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Stacks on: High-flying, hard-hitting Tiger the latest Rising Star

Sydney Stack gets involved in the pre-match ceremony Some nice work by the Indigenous Tiger

SYDNEY Stack would have been forgiven for pulling out. But, as we have come to learn, Richmond's first-year sensation never seems to pull out.

In the lead-up to the Dreamtime at the 'G clash with Essendon in round 10 – the showpiece of the Sir Doug Nicholls Indigenous Round – Stack and his three more senior Aboriginal teammates were asked if they would like to perform the 'war cry' dance before the game.

Stack immediately jumped at the chance, but he couldn't convince Shane Edwards, Daniel Rioli or Shai Bolton to join him. They just didn't feel comfortable about it.

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The 19-year-old West Australian held no such reservations before just his eighth AFL game. Just to be sure, he called his grandfather in WA and gained his approval first.

On the big night, Stack led a group of traditionally dressed Aboriginals in an animated dance towards the enemy.

"Culture is everything to me. I'm a Noongar man and I want to be a role model for my people back home," Stack told AFL.com.au on Monday after receiving the round 11 nomination for the NAB AFL Rising Star award.

"Aboriginal boys all have a strength – you either dance, you play didgeridoo or you paint or do some art, and my strength is dancing in my culture.

"I was very proud to dance that night, and it's terrific that the AFL and the clubs allowed it to happen."

Stack had already shown his teammates his deep connection to his culture a fortnight earlier when the Tigers travelled to his home state to take on Fremantle. On game eve, he arranged for one of his cousins to conduct a Noongar Welcome to Country ceremony on Optus Stadium and keep the Tigers "safe". The next day Stack played well, as he has seemed to do in each of his nine AFL games, and the Tigers won well.

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Stack is lightning-quick, boasts great skill, flies high and hits harder than his 179 centimetres and 72 kilograms would suggest – and he's already a cult figure among the Richmond faithful. He doesn't quite know what to make of it.

"I try not to think about that stuff. It's all happened so fast. It's weird. I don't look too far ahead because I still don't think it's hit me that I'm actually an AFL player," he said.

"It's a busy life but nothing's going to change – my personality's going to stay the same, I'll always stay connected with my family and my culture, and I'll always try to stay grounded."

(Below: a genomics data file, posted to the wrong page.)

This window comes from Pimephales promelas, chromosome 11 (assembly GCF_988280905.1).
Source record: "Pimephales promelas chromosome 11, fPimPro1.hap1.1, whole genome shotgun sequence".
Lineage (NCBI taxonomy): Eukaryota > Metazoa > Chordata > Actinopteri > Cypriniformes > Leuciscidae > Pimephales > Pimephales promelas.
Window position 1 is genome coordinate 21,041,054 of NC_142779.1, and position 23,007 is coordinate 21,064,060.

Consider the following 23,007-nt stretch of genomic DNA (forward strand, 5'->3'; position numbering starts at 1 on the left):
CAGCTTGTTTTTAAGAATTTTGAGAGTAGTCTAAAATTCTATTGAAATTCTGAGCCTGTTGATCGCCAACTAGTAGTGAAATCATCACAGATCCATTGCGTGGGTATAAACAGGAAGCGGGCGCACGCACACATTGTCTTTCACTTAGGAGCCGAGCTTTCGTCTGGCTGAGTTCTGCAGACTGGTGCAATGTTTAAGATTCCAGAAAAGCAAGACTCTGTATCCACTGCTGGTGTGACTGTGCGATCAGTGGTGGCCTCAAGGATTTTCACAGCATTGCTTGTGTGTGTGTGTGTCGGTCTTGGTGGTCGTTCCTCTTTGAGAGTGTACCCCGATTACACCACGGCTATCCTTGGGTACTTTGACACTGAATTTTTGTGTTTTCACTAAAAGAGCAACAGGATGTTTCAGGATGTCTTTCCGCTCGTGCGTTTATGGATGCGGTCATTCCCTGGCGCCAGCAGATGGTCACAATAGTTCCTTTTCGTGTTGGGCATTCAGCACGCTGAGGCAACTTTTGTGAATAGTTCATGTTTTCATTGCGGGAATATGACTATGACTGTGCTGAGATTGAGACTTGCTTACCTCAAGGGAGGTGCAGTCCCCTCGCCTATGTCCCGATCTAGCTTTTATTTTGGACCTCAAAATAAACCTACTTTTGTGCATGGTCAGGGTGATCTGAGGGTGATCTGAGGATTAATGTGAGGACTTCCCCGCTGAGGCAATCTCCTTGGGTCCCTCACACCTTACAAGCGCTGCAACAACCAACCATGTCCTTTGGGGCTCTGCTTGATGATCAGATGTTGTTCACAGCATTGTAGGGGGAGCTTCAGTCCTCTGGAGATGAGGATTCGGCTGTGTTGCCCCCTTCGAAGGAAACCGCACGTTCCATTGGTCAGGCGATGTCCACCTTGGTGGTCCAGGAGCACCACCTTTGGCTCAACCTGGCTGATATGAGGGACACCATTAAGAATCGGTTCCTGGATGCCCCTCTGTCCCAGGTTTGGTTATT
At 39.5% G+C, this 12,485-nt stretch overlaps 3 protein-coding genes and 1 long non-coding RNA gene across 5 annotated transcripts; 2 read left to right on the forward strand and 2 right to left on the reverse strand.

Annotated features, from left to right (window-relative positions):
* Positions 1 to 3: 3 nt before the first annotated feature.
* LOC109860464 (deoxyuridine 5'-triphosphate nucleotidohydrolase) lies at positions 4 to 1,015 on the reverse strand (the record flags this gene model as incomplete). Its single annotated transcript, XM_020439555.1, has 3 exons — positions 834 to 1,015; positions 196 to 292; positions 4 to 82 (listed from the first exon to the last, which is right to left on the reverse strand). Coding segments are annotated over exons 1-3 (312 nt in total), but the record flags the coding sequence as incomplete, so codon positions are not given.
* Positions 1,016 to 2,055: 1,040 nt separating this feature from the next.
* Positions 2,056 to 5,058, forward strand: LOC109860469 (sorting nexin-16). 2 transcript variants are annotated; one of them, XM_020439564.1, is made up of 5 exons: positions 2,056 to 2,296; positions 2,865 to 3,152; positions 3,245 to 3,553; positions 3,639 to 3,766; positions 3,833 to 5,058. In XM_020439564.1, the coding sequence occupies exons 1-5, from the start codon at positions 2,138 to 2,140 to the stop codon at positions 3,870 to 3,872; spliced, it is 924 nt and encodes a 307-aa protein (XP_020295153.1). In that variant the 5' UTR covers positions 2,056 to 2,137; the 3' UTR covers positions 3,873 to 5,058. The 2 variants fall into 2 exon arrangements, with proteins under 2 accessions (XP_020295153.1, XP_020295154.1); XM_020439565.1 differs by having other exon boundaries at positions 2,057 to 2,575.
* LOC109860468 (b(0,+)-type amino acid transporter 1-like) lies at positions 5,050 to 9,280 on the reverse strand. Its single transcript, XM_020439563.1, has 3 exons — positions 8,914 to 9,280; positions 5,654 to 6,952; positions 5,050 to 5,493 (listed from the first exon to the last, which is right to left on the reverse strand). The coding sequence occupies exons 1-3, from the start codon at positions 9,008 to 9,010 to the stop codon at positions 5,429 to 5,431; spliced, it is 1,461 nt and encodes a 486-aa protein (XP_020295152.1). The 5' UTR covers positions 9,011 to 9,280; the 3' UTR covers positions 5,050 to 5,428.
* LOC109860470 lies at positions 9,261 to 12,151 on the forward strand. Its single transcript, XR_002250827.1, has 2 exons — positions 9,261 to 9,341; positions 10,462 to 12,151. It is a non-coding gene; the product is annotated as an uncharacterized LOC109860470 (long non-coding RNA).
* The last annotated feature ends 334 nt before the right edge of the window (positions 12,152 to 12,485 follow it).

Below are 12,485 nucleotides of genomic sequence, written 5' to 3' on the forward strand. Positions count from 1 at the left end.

Stack was grounded in various ways before taking flight at Tigerland.

A tough upbringing and a general lack of stability on the home front had made life difficult. The one constant, though, was his passion for football.

"Footy is an escape, and I use it as my ticket, as my way out," he explained.

Due to his off-field circumstances, Stack took longer to find his "way out" than his talent would normally dictate. Despite starring for Western Australia in last year's NAB AFL U18 Championships and earning All Australian selection, the Perth Demons prodigy was overlooked in November's draft.

"I was pretty upset. But I wasn't going to give up – I used it as motivation. I was going to stay at Perth Demons and keep working hard on my craft," he said.

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The Tigers' investigations looked deeper into Stack and liked what they saw, inviting him to train with them. He stayed briefly with coach Damien Hardwick and earned a spot on the club's rookie list in the new pre-season supplemental selection period.

He's also grateful for the help of many people, including WA U18 coach Peter Sumich and his manager Paul Peos, but particularly Perth talent manager Peter Brear.

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"Peter's stuck by my side and supported me since I was 11-12. He just saw something in me. He's pretty hard on me but whenever I'm going through some problems he's the go-to man," Stack said.

Stack, who now lives with Tigers assistant coach Xavier Clarke, doesn't need to go far for support at Punt Road.

"Everyone at the club has been so welcoming. Richmond is pretty much family to me now. I just want to repay them for giving me a chance," he said.

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There has still been the need for the odd realignment, though, with Hardwick spraying Stack for arriving late for training recently.

"I'm still working on my professionalism. Communication is important. Time is key," the youngster said.

Like any good, nurturing family, the Tigers are being rewarded for encouraging Stack to express himself.

"The club has made me feel so comfortable to just be myself. I've tried to show everyone at the club who I am, what my character and personality is like. I annoy the boys quite a bit and keep them on their toes, but that's just me," he said.

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Stack exploded into the public consciousness in the Anzac Eve clash against Melbourne when he stormed off half-back and crunched tough Demons co-captain Jack Viney, who consequently missed a game with a shoulder injury.

"It left a bruise on my arm but I guess I got the best of him in the end. I didn't think too much about it – it happens to fast. I just try to bring my physical game and use my speed and agility," Stack said.

Stack, whose manager Peos will enter talks on a contract extension during the Tigers' bye in round 14, is enjoying learning the AFL caper in defence but would eventually love to move into the midfield. His fitness level isn't up to midfield standard yet, as was highlighted during his run-and-vomit-and-repeat pre-season.

"I've still got a lot to learn and lot of improvement to make," he said.

That's some prospect.